The officiating is far better than most want to give credit for. The game is extremely fast and there will always be bad calls, the leagues with full time officials aren’t any better.

  9. Agree on having full-time refs but …

    “The officials should all live in the same city. They should meet in person every Tuesday and/or Wednesday to review and discuss calls collectively”

    That is so last century thinking. There is zero need for refs to live in the same city and, to my point, would severely reduce the pool to select from qualified people.

    Meetings can be virtual. Required training time in person? Sure, but not 100% of the time. That’s ridiculous and completely unnecessary.

  10. As long as we’re willing to play dumb, the NFL Is going to take advantage of it. The NFL has had the technology available for years that can allow them to get every call right, and without any delays. In fact, they could actually speed up the games. A human being can’t possibly see all the different camera angles and zoom in, slow motion video that is available. We get to see some of the available video at home, but not all. Full time refs are still human beings. This solves absolutely nothing. Have you ever felt like a dog chasing his tail around a tree? It’s hilarious. Humans are supposed to be smarter. Maybe the hot dog vendors can work full time, too. But seriously, are we going to promise to never complain about the bad calls if they make full time refs?

  11. This is a good step but the real problem is the NFL isn’t using the technology enough to assist the officials.
    It doesn’t matter how many hours an official dedicates to their craft, a human being running around on the field can only be so good, and can’t possibly compete with the dozen or so high quality cameras zooming in from every angle, microchips in the balls, etc. There also needs to be a protocol in place to override the officials for obviously bad judgement calls.

  12. It is insane this hasn’t been the case for decades. How the NFL justifies part timers often determining game outcomes with billions of dollars on the line is crazy. They literally make billions every single year, just hire full time refs and give them an off season like the players with on-field work, brushing up on new rules/penalties etc… Even if it makes them 10% better and more consistent it will make the product better for probably a couple million extra dollars.

  13. The officiating is currently bad enough there are a couple of crews whose games I won’t watch at all.

  14. What’s ridiculous is it has taken this long. The NFL is worth how much money and they don’t even hire full time employees for their product? God forbid they get better at the job, who would ever want that?

  15. There have obviously been some terrible calls lately, but overall the refs do a good job, considering how fast the game is played and how many different aspects they need to see and process on the fly. I’m often amazed when they get calls right, like a catch down the sidelines where a receiver just barely got his toes in bounds.

    Watching on TV we are afforded a vantage point that refs on the field can’t see, not to mention the slow motion replays that often contradict the calls on the field.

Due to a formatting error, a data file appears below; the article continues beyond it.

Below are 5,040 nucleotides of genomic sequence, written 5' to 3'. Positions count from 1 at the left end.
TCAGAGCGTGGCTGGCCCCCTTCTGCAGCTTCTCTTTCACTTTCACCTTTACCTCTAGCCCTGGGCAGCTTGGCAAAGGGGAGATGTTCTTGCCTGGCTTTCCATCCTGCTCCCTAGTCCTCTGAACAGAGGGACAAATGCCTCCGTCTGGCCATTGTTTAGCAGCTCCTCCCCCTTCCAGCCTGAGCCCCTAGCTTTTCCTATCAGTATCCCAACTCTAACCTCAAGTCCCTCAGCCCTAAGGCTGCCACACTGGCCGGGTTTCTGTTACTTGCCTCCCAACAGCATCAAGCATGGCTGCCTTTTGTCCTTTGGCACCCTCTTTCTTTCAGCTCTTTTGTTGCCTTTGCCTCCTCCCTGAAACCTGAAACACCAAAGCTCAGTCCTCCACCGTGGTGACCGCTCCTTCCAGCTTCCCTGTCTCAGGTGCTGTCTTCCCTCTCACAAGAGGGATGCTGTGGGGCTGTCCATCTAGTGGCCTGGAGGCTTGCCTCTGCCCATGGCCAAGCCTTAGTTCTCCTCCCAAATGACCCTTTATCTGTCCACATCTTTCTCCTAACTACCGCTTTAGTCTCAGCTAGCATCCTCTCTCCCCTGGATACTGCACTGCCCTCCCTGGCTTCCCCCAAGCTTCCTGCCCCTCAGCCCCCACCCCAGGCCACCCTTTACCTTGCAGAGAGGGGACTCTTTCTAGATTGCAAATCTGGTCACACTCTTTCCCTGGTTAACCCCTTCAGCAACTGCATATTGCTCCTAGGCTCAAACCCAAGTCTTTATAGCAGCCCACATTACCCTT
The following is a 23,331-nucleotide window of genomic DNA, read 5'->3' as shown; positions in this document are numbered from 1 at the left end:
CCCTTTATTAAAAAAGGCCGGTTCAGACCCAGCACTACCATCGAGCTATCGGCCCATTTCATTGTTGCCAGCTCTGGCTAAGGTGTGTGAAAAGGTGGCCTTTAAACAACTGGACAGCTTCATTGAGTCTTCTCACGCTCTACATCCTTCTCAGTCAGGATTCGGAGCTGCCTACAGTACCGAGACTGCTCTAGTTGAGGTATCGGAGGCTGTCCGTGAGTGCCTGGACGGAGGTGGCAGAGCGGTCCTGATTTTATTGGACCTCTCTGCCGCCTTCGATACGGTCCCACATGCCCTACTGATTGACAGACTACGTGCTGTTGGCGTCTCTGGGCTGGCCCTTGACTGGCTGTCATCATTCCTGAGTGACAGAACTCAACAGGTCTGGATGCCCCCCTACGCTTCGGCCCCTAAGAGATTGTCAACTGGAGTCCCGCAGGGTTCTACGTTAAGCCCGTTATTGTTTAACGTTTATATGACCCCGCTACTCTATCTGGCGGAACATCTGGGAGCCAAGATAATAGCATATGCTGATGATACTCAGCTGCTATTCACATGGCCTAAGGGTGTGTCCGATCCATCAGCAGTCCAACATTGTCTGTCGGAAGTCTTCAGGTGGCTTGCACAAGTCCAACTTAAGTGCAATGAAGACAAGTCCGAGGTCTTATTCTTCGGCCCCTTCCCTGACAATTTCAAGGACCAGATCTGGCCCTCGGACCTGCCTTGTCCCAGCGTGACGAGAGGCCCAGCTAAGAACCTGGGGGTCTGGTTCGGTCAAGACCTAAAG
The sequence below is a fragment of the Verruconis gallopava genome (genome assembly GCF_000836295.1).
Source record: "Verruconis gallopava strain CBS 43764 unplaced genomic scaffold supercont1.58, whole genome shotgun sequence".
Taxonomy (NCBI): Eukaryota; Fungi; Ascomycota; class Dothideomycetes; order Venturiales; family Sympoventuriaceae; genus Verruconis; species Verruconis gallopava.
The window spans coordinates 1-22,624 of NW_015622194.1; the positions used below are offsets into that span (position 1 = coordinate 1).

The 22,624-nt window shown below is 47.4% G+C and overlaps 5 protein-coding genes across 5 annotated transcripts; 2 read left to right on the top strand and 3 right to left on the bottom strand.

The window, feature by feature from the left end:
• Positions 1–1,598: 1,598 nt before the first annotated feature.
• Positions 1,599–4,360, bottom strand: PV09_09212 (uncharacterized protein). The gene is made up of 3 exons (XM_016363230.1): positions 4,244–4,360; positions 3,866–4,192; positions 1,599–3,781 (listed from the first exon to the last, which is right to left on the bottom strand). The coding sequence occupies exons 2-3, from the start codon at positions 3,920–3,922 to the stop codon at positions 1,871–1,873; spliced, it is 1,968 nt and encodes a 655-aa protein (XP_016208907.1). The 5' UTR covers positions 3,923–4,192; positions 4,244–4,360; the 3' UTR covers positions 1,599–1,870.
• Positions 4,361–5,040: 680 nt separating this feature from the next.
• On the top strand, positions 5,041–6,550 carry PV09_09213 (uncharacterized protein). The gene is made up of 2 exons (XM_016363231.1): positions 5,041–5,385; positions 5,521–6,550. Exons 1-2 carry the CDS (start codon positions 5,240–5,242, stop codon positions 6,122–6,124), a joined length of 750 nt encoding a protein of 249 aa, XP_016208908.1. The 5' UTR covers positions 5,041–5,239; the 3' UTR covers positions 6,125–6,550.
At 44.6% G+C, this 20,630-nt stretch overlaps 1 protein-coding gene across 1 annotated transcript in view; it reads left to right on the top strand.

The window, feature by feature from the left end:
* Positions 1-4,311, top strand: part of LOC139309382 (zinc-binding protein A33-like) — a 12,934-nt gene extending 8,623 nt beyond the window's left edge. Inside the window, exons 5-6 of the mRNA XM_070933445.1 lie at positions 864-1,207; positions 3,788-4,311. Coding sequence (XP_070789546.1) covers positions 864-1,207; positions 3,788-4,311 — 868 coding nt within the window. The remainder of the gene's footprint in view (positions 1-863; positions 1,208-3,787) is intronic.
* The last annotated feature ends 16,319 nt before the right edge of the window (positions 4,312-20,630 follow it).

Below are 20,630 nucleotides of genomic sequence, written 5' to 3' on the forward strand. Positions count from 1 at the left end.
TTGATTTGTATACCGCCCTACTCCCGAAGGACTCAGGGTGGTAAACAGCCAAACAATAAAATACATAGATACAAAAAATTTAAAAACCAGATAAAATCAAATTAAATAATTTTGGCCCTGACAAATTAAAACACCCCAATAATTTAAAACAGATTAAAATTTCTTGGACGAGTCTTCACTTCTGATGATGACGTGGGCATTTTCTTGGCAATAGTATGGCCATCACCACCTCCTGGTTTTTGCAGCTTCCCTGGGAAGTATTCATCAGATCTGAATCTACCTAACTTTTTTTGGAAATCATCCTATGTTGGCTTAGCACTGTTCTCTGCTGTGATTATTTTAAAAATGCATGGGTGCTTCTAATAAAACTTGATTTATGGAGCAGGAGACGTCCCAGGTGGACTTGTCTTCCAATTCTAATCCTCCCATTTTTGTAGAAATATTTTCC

A better solution than full time refs would be a true sky judge concept who has the power to quickly overrule calls in the field without going through full replay review. There is no reason why the viewing public should have more ability to see the plays than the people actually making the calls.

  16. Full time may be a bit of a stretch, but at the very least they should have a schedule similar to players: they report to camp in July to go over situational calls, rules, etc. They spend the months after the Super Bowl doing the same thing. Bottom line is basically their bottom line: you have to make the pay worth it for them to quit their day job (not sure what the pay is currently ).

  17. They can view a player running down the sidelines to see if they have bent over a blade of grass on the white line – but they can set it up so that they can see if the ball leaves the hand of the center before the time clock hits 0. So if someone on the moon is looking down on it they might just wonder why. They cant review a play to see if the Defensive guy pushed the receiver or if the receiver pushed the Dback. The NFL doesnt want to call all these games in a totally impartial manner – they want it to be somewhat random. You know that the refereeing needs improvement if you have to scout the referees assigned to your game to see who calls what more closely than others. Full time officials and use technology.

  18. Not sure what would improve as a result of this when the definitions of a catch, roughing the passer, defensive and offensive holding and pass interference change with every game, and many times they change multiple times in the same game. I’ve also noticed many times over the last year or two that they are getting very liberal with allowing the tackles to get a slight head start in pass blocking. I’ve witnessed many times what I thought was a false start allowed to proceed.

  19. If Jerome Boger remains as a full time referee then we will know that the NFL isn’t serious about improving the officiating.